- A Comedian in the Ukrainian Presidential Election: An Unusual Announcement on New Year’s Eve and Dubious “Jeansa” Tactics
- Ukraine’s “island” identity: A rock of a nation, surviving all odds
- The Features and Tendencies of the Development of Political Culture in Ukrainian Society
- L’viv, Ukrainian History, Paradoxes and Muddles
- The Inventory of Ukrainian Historical Science on the Eve of 2017
30 October 2014— The new CIUS Press publication, Negotiating Human Rights: In Defence of Dissidents during the Soviet Era: A Memoir by Christina Isajiw with a foreword by Bohdan Nahaylo, is one of the first insider’s accounts of the efforts during the 1970s and 1980s on the part of Western Nongovernmental Organizations (NGOs) and their workers to bring aid and support to Ukrainian dissidents and activists.
With passion and a novel perspective, Ms. Isajiw uses her first-hand experience working in defense of human rights in the years following the Helsinki Accords to shed light on a tumultuous period of Ukrainian history.
Beginning with her engagement in Amnesty International in 1973 and her subsequent work with the Human Rights Commission of the World Congress of Free Ukrainians, Ms. Isajiw recounts the struggle for freedom and recognition of human rights under the oppression of communism in Soviet-era Ukraine. At a time when cultural revival and national sentiment burgeoning in Ukraine was met with punitive measures and brutality, the courage and actions of human rights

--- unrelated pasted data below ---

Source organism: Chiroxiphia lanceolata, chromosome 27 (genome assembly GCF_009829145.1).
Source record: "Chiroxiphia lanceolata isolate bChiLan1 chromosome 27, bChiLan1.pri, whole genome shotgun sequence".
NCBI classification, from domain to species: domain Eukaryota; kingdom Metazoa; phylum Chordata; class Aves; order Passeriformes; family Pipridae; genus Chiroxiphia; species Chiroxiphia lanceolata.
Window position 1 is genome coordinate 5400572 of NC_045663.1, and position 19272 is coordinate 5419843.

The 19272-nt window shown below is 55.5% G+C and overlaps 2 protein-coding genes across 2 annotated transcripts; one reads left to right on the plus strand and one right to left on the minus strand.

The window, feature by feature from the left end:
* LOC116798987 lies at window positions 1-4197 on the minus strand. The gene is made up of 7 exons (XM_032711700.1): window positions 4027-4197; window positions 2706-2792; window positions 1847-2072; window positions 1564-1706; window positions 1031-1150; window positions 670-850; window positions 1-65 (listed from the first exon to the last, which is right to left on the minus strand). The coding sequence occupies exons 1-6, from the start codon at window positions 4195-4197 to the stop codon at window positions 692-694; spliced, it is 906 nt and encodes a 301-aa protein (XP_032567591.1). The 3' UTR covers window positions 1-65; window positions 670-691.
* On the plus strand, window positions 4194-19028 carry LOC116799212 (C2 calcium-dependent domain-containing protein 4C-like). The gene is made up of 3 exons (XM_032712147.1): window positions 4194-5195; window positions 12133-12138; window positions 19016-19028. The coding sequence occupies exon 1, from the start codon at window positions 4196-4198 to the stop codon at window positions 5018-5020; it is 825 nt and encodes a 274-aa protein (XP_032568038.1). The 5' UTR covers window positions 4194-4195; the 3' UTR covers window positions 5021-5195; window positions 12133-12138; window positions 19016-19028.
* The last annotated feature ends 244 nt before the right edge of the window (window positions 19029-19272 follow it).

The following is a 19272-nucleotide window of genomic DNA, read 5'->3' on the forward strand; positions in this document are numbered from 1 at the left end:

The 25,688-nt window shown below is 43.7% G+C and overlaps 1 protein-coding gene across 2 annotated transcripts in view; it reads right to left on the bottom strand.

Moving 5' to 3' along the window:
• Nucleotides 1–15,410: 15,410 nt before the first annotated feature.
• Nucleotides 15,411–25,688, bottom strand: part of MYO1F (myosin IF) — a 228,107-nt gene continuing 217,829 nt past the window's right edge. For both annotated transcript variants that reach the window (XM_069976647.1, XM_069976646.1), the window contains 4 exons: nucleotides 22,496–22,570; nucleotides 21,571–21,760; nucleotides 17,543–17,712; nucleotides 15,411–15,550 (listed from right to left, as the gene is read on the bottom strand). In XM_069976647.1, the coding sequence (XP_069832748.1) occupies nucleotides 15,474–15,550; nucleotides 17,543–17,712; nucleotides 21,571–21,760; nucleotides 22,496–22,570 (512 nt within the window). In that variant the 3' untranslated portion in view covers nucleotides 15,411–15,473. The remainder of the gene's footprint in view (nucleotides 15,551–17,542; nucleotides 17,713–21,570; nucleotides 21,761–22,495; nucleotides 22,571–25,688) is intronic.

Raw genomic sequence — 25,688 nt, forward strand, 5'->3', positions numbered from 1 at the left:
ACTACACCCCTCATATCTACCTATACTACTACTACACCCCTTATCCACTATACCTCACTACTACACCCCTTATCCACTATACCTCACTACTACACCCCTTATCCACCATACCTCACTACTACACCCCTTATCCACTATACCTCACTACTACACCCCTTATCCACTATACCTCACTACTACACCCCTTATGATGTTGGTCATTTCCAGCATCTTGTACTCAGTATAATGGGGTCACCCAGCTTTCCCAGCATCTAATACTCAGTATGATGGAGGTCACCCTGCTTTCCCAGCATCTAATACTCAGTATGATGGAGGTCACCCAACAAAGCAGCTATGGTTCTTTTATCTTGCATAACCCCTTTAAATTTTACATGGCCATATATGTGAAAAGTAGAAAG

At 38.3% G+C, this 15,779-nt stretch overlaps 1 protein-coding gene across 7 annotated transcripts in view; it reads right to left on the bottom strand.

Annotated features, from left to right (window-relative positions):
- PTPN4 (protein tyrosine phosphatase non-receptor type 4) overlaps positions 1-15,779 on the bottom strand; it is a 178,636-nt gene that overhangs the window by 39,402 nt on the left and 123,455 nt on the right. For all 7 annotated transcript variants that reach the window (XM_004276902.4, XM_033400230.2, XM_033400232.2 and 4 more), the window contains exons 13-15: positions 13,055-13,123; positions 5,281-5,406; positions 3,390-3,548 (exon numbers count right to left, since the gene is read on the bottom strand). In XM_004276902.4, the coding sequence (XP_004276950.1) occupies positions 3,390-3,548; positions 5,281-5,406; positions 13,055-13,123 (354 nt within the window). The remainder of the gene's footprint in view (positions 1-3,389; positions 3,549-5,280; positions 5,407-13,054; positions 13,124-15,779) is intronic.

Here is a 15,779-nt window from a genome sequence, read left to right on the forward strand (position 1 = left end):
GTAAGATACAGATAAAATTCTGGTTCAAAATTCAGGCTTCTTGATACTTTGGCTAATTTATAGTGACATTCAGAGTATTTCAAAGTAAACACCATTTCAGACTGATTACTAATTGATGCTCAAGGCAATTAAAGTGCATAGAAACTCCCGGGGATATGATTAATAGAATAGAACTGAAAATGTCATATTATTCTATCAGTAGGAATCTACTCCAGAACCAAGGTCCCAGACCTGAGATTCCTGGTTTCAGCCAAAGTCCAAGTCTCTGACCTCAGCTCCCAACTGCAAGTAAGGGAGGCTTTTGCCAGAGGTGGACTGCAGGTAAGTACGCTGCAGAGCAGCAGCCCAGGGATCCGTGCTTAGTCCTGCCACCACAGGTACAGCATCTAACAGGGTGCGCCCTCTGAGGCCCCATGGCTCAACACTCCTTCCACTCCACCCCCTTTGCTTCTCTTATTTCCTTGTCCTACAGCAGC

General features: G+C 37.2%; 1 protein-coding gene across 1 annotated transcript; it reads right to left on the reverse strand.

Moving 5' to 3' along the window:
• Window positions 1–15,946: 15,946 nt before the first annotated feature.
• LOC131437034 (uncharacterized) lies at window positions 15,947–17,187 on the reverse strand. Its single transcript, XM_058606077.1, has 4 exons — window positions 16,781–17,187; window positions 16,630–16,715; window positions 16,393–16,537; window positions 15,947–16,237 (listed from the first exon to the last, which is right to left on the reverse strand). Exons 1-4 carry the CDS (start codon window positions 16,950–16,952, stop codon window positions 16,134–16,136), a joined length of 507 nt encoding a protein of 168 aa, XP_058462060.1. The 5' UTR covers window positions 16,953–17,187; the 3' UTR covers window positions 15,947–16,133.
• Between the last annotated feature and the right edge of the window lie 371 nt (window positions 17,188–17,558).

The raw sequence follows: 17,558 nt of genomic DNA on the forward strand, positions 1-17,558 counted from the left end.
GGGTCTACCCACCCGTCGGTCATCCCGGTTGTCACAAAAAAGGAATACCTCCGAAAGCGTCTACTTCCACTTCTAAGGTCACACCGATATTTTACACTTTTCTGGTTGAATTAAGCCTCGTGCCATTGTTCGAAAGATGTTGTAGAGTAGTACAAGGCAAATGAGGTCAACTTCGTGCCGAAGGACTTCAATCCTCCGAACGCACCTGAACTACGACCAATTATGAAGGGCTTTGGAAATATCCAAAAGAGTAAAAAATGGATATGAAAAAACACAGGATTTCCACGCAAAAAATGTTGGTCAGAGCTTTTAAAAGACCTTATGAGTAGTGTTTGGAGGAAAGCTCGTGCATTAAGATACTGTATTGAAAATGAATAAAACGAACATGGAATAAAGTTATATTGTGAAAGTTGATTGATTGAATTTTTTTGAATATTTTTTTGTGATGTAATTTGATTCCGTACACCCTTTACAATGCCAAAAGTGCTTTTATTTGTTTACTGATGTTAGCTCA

activists and supporters like Christina Isajiw helped usher in democratization in Eastern Europe. This book provides insight into the evolution of the Helsinki Process and an analysis of the
promotion of human rights through Western commitment and political activism, while allowing a rare glimpse of Ukraine on the eve of the Soviet Union’s dissolution.
Christina Isajiw was inspired to write her book when she realized that while many memoirs of dissidents and political prisoners existed, there were no accounts written about the work done by the people who supported them through NGOs. The resulting work is a testament to the dedication of NGOs and individuals such as herself to the promotion of the democratic process in the former USSR and the release of individuals whose human rights were being violated. In
documenting the revolutionary changes that occurred within the framework of the Helsinki Process and intergovernmental negotiations, Ms. Isajiw bestows praise and recognition on all
those who fought for human rights, democracy, and national identity.
Christina Isajiw is the former director of the Human Rights Commission of the World Congress of Free Ukrainians (currently the Ukrainian World Congress). She spent over twenty-five years
lobbying in defense of dissidents and human rights activists in the former USSR. A leader in the Ukrainian-Canadian community, Ms. Isajiw has lent her voice and memories to various publications and panels on the subject of political activism and non-conformism within the Ukrainian context.
This book can be purchased from the CIUS Press for $34.95 (paperback and CD). Outside of Canada, prices are in USD.
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